The more you seek to control, the more you are controlled. Such is the message of Creative Control, a sleek, stylish black-and-white feature from writer/director/star Benjamin Dickinson set in a near future NYC in which computers and cell phones exist as clear plastic rectangles, their images visible from either side. Dickinson plays David, a climber at an ad firm tasked with marketing Augmenta, a Google Glass competitor its creator claims overlays a new version of the world over the old. David’s strategy is to give the glasses to a true artist, Reggie Watts (playing himself), and see what he comes up with. Meanwhile, David takes home a pair for himself, to test out the product’s possibilities.
So, like any man given a new electronic toy, David uses Augmenta to achieve a better wank.
David’s got a thing for Sophie (Alexia Rasmussen), girlfriend of his lecherous fashion photographer pal, Wim (Dan Gill), who when not photographing models is banging them. David’s own girlfriend, Juliette (Nora Zehetner), is a new-agey yoga instructor he’s sick of. With the power of the Augmenta glasses, David goes about programming a more or less realistic 3D image of Sophie he can faux-fuck, while in real life he texts her with creepy frequency suggesting a tryst in the Wythe hotel.
Given the set-up of the film, along with its beautiful, stylized cinematography, I expected David to lose track of reality and for we the audience to lose it with him. But Creative Control never goes down that road. Despite its future-tech premise, the tech plays no role beyond the thematic one: as tech more fully connects us to everyone else, we become more alienated. I’m not sure why it needed to be set in the future to deliver its message.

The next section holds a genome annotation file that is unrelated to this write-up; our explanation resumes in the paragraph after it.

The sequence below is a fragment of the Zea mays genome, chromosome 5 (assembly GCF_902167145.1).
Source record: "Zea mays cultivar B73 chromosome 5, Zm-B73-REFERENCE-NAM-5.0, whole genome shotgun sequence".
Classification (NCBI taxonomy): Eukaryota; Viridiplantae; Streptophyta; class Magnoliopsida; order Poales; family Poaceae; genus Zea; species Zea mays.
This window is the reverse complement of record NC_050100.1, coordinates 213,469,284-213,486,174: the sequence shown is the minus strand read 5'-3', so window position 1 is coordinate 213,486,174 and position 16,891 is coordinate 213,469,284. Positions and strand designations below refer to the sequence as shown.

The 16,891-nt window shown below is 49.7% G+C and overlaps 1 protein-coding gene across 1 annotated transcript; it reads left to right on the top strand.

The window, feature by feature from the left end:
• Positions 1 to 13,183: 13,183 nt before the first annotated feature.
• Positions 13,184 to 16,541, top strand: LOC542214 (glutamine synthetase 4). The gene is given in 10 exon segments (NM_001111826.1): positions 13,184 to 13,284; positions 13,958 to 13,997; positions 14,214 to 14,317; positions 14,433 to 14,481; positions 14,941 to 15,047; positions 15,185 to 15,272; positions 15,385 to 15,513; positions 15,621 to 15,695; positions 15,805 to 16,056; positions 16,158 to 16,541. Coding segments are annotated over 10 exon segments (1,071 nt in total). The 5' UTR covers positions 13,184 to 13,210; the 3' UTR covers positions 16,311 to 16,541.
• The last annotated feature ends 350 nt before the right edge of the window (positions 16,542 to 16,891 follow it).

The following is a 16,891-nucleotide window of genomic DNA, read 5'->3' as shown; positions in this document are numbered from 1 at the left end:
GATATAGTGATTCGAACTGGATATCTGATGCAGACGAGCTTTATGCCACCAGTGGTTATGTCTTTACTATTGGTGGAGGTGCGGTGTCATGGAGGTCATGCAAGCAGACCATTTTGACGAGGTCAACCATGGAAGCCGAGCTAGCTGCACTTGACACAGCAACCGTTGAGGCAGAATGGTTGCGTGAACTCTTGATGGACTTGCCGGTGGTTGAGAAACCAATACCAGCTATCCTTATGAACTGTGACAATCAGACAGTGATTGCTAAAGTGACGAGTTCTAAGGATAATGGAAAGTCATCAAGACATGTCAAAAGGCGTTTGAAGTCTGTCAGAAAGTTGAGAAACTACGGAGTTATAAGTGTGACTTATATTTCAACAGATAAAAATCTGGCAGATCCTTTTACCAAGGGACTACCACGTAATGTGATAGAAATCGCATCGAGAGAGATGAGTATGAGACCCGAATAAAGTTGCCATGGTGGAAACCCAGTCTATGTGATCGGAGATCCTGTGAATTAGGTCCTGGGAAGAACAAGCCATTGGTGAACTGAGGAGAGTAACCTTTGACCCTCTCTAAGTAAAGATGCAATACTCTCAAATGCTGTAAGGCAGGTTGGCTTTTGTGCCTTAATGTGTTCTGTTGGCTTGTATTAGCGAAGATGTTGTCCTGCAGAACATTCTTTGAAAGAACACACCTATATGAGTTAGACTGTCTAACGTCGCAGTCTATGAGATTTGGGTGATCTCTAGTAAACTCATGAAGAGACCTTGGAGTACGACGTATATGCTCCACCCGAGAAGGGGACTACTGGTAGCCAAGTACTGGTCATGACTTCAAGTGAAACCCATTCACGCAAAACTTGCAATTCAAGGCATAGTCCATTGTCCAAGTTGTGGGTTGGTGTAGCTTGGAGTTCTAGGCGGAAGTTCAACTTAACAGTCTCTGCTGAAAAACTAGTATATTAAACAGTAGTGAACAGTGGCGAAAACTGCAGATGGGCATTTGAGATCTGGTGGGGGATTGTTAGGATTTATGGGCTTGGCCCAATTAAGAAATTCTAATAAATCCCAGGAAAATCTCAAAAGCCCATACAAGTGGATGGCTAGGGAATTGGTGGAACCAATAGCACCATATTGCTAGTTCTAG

Briefly, toward the end of the film, David confuses a fake tryst with reality. But it doesn’t play plausibly. We see David at the Wythe with his digital Sophie creation, and though visually it’s a beautiful image—Sophie appears real from the front while her backside bristles with fizzing digital noise—there’s certainly no mistaking it for reality. I wonder why Dickinson didn’t take a page from Cronenberg, who in movies like Videodrome, Naked Lunch, and eXistenZ presents uncertain realities subjectively, putting the audience in the same place as his protagonists.
Confusing the audience is not Dickinson’s intent. He means to show David’s disengagement with real life, and though the message is clear enough, it never resonates emotionally. The movie winds up playing like a too simple love triangle. David’s relationship with Juliette is presented as a series of arguments, his wishful relationship with Sophie as flirting and lonely tech-aided wanking. While facilitated by Augmenta, David’s obsession with Sophie isn’t caused by it. The same story could be told with David wanking to a stolen photo. Which undercuts the theme that tech is to blame for increasing alienation. David appears to be an obsessive mess regardless of his magic glasses.
It’s hard not to think of Her watching this. I didn’t love Her, but it digs into our increasingly intense relationship to technology much more organically and emotionally than Creative Control.
Creative Control itself comes across as nothing more than a beautiful veneer. Dickinson directs with confidence and vision (with one rather odd Kubrick reference—David walks down a hallway carpeted with the pattern from The Shining while music almost but not quite identical to A Clockwork Orange’s plays—the meaning of which I didn’t catch), the dialogue is sharp, the acting excellent across the board. But with its promise of Augmenta’s new layer of reality never remotely realized, and the thinness of the love triangle driving its story, I was often bored. I’ll be interested to see where Dickinson goes next, though. There’s a lot to like in Creative Control, even if, overall, it doesn’t take its premise far enough to resonate.